GNH Lumber February 2024

Ancram puts plenty of eyes on the money trail


ANCRAM–If there’s one thing Ancram Town officials keep their eyes on it is town money.

In a time of economic uncertainty, budget shortfalls and unscrupulous bookkeepers, the January 19 Ancram Town Board meeting was an occasion for sharing with the public what is involved in getting and keeping a grip on town finances.

Supervisor Art Bassin called 2011 “a good financial year,” and reported that the town ended the year with $569,000 in the bank. That figure does not include the fourth quarter sales tax check, which was expected to be about $60,000, an amount included in 2011 revenues in accordance with state accounting rules.

Revenues will total around $1.5 million, about $100,000 more than expected, and expenses will total $1,593,000 or about $90,000 less than anticipated.

Over the next month, each town board member will come to Town Hall and review the financial processes of the town clerk/tax collector and the town supervisor. The financial records kept by the Town Court and the town Building Department were reviewed at a special meeting January 14 and found to be in order.

The town’s financial records were reviewed last year by a consultant familiar with the audit process.

Mr. Bassin reminded board members about the issues identified by the consultant as possible trouble spots so they can be aware of them as they are doing their audits. They are: checks are in the possession of the town accountant; town accountant electronically transfers funds between internal town accounts and the town accountant does bank account reconcilements and prepares checks.

Town Accountant Brian Fitzgerald was at the meeting and told the board that another issue identified by the consultant, that the town accountant electronically transfers funds to IRS, state tax department and state pension fund, is incorrect. Those agencies take money from the town accounts; the accountant does not transfer the money to them.

Mr. Bassin explained in a phone interview Wednesday that it makes more sense to carry on with the town’s current methods and monitor them rather than to change the way things are done. The entire financial process is overseen not only by the supervisor, the town clerk and the Town Board, but also the Financial Advisory Council, an independent non-Town Board entity that most towns don’t have.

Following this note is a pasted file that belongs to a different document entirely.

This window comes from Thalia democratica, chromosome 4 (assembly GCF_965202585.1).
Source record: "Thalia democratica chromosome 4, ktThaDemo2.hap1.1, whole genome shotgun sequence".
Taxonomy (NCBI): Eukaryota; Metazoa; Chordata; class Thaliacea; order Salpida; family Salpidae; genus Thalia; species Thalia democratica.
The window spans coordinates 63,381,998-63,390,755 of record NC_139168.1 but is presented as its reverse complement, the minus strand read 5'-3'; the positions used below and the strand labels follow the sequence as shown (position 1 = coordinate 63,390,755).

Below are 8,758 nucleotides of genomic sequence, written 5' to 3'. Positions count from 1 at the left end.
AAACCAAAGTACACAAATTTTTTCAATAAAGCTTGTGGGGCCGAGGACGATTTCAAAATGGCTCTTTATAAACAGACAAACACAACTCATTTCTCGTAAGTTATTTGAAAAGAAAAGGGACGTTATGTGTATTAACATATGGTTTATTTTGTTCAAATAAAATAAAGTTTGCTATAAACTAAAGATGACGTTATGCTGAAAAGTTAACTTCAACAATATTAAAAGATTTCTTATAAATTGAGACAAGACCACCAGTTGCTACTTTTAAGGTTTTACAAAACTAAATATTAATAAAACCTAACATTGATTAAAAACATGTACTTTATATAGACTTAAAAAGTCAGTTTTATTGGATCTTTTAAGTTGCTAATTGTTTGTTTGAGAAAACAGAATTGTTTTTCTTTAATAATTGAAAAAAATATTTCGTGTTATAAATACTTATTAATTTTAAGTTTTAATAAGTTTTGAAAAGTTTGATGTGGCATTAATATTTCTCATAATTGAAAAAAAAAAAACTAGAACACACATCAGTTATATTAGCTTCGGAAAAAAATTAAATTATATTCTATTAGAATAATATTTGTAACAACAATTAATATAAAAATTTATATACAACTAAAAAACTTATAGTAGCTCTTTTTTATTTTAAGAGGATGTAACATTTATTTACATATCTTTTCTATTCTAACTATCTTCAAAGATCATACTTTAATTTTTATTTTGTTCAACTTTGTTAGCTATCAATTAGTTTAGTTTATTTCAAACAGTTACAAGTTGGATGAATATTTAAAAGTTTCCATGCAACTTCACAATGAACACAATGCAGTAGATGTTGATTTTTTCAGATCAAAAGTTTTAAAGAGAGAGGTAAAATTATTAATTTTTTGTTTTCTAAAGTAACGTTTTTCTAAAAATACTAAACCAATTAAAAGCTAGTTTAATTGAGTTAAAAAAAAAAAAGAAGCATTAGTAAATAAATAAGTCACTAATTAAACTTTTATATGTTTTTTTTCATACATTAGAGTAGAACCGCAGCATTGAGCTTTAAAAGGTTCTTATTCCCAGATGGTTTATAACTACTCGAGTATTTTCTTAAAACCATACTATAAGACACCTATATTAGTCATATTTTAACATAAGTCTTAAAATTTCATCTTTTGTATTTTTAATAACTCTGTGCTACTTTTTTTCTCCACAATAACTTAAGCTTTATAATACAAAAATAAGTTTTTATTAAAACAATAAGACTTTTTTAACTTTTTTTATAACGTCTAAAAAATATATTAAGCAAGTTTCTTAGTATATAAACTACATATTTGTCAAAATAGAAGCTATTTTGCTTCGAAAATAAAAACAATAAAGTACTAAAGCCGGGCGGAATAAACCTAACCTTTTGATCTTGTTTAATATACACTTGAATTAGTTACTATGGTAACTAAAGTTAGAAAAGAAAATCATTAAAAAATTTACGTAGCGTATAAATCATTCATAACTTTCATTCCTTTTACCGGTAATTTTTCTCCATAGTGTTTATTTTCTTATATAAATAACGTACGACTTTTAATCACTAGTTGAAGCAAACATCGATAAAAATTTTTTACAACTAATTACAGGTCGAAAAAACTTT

Town Clerk/Tax Collector Monica Cleveland, whose books must also be audited, told board members about how her records are organized and what they can expect. Mrs. Cleveland said she collects about $3 million in taxes yearly and it takes her between 15 and 20 hours to get the tax bills assembled and sent out. When the tax collection period is over, Mr. Cleveland said, she writes a check for the amount she has collected to the county. “My hand shakes when I write that check,” she said.

Town Justice Bob Wilcox gave the 2011 annual Town Court report. Actual court expenses for last year were $2,732 or 11.8% below the $23,250 budget.

Justice Wilcox said “more vigorous enforcement of DWI laws” will drive an anticipated increase in litigation and the court also expects that having the new sheriff’s substation in Hillsdale will increase vehicle and traffic law and DWI activity.

In his report, Justice Wilcox said most statistical indicators were up in 2011.

Town Highway Superintendent Jim MacArthur also got in on the money talk, telling the board he obtained two bids for a new metal roof for the old milk factory building, now the town’s salt/sand shed. Installed by Highway Department personnel, a green metal roof will cost the town $6,982.95 and a shiny metal roof will cost $6,456.85. The board decided to go with the green metal since the new highway garage is green and the green is more “aesthetically pleasing.”

Supervisor Bassin was pleased because the town had budgeted $20,000 for the new roof.

Mr. MacArthur also got the go ahead to sign up with the Bureau of Federal Property Assistance, a web site where the town can buy military surplus equipment. It doesn’t cost the town anything to sign up and it could get some good buys on trucks. “I don’t think they’ll sell you a tank,” said Mr. MacArthur.

The next regular meeting of the Town Board is February 16 at 7 p.m.

To contact Diane Valden email

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